5 stimulating, screen-free activities - Medshield Movement

5 stimulating, screen-free activities

Screens are always an easy go-to answer when children are whining and bored. Did you know that screen time produces no developmental benefits and can easily overstimulate some children. Too much screen time can also cause an addiction. Here are some sensory-rich, easy, and simple activities to keep your children busy and entertained. Some may seem obvious but are lovely to repeat.

  1. Mud pies

Good old mud pies. I am sure you can remember creating one as a child. Just mix water and sand. (I know -what a mess, but its worth the fun!). Get your children to create different structures such as a castle or tower. Add leaves or sticks for the extra decoration whilst working on their fine motor skills (cutting leaves into pieces, breaking up sticks, picking up small stones and moving it around in their hands). If you are happy to- include utensils such as a small pan, measuring cups, spoons etc. Get creative!

  1. Go for a walk.

Not just any walk. Turn it into a sensory walk- feel the leaves, smell the flowers, look for different colours (e.g., find 3 red things on our walk), listen to the birds or other sounds, jump like a frog as you walk, or climb a tree (safely). Create a board with different colours and encourage your child to find something on your walk that matches that colour, the same can be done with letters for the older children. Carrying something heavy whilst walking may help your child (e.g., bag with something inside).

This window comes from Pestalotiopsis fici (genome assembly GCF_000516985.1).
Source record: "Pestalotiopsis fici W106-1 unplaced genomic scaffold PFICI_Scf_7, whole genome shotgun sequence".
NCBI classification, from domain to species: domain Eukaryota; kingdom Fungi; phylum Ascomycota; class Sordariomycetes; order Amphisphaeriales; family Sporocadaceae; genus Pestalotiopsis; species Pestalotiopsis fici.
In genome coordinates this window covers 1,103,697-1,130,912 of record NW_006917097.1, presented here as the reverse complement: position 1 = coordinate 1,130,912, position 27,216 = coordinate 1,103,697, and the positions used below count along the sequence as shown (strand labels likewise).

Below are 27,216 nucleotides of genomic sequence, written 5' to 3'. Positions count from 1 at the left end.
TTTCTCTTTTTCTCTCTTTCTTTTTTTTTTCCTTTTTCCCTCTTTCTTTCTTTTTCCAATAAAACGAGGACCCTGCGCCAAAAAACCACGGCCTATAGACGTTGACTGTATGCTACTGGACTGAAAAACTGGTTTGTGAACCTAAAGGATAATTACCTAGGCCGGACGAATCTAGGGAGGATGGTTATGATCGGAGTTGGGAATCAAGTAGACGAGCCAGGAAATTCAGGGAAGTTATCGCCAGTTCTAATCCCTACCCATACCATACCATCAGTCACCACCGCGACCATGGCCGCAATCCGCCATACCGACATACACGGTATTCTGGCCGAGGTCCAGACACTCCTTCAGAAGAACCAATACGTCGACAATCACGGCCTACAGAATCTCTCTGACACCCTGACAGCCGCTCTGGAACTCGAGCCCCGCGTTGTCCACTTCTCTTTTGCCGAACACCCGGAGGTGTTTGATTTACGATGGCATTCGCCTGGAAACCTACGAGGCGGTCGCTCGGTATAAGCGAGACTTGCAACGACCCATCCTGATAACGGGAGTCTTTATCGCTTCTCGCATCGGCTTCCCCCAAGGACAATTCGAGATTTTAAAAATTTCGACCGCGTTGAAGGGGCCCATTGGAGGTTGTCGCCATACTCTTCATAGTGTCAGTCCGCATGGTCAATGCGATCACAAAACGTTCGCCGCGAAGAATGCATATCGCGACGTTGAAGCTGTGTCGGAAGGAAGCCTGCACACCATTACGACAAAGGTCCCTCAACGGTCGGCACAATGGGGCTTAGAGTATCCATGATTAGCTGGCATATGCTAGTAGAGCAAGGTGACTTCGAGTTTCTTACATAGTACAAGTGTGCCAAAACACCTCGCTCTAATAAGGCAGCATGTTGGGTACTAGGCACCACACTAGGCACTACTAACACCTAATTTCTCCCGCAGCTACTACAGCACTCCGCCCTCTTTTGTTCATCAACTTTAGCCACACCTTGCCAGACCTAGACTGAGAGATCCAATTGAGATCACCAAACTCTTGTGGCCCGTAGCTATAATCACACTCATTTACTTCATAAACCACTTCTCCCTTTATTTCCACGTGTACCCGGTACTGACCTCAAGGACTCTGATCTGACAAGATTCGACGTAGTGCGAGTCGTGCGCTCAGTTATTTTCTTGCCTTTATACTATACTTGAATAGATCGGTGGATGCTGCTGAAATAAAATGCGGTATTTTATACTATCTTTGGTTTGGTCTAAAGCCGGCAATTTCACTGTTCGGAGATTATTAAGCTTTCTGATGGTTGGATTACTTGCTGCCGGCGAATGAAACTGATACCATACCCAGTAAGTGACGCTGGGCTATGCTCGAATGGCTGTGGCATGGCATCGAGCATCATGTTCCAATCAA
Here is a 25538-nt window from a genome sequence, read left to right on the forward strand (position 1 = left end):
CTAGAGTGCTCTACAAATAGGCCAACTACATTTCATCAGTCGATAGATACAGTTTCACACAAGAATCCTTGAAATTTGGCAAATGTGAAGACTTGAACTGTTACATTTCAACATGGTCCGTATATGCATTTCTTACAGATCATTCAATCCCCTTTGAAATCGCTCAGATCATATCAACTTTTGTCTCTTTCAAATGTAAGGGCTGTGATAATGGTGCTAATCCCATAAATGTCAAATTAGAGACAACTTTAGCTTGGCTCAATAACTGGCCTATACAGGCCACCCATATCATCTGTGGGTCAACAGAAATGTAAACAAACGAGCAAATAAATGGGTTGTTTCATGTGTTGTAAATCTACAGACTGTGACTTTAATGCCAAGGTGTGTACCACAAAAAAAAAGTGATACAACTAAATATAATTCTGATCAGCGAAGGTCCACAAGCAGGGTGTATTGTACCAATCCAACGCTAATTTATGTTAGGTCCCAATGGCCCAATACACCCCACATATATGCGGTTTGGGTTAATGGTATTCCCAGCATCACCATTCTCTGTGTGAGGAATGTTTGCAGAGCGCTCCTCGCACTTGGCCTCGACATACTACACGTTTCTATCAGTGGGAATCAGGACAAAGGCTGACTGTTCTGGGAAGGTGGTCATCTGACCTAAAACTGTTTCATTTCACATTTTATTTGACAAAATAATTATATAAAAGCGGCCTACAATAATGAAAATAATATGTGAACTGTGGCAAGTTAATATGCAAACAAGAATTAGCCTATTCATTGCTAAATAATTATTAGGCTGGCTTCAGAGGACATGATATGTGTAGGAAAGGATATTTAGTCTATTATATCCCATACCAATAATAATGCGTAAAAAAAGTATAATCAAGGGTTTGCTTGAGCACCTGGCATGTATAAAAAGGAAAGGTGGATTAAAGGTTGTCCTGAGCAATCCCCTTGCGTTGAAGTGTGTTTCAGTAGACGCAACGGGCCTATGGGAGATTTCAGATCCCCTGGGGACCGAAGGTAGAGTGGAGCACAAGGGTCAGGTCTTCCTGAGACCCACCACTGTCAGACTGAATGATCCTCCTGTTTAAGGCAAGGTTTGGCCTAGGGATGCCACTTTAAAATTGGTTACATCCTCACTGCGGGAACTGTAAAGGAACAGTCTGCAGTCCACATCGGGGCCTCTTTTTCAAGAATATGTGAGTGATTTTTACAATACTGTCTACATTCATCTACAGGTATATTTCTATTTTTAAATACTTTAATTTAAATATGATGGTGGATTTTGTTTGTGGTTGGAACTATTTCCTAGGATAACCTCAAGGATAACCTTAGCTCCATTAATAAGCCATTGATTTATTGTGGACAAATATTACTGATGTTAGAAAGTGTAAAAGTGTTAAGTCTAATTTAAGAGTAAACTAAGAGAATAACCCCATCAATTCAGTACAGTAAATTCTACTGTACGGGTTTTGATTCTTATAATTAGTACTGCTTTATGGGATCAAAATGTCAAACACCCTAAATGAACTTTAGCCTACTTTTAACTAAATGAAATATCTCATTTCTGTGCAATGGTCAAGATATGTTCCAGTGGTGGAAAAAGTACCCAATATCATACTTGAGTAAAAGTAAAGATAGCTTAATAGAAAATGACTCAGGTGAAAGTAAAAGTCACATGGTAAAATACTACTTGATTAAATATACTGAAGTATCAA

1. Baking

Who doesn’t love something fresh out the oven? Well get your children to be hands on whilst helping! Using measuring cups to pour ingredients in, carrying heavy objects across the kitchen, using a roller to flatten dough, or using a spoon to mix is a great way to work on their shoulder strength.

  1. Board games, books, and puzzles

Board games are great for older children and teach skills such as turn taking, accepting a loss as well as other scholastic skills. A simple pack of cards can go a long way in learning different games. Books are lovely! They encourage language and your child can be encouraged to find different items on the page which works on their visual perceptual skills, similarly to puzzles.

  1. Washing

Either washing a car, outside plastic chair, windows etc. A lovely way to develop hand strength is to work on wringing out cloths, spraying the window with a spray bottle and wiping the windows.

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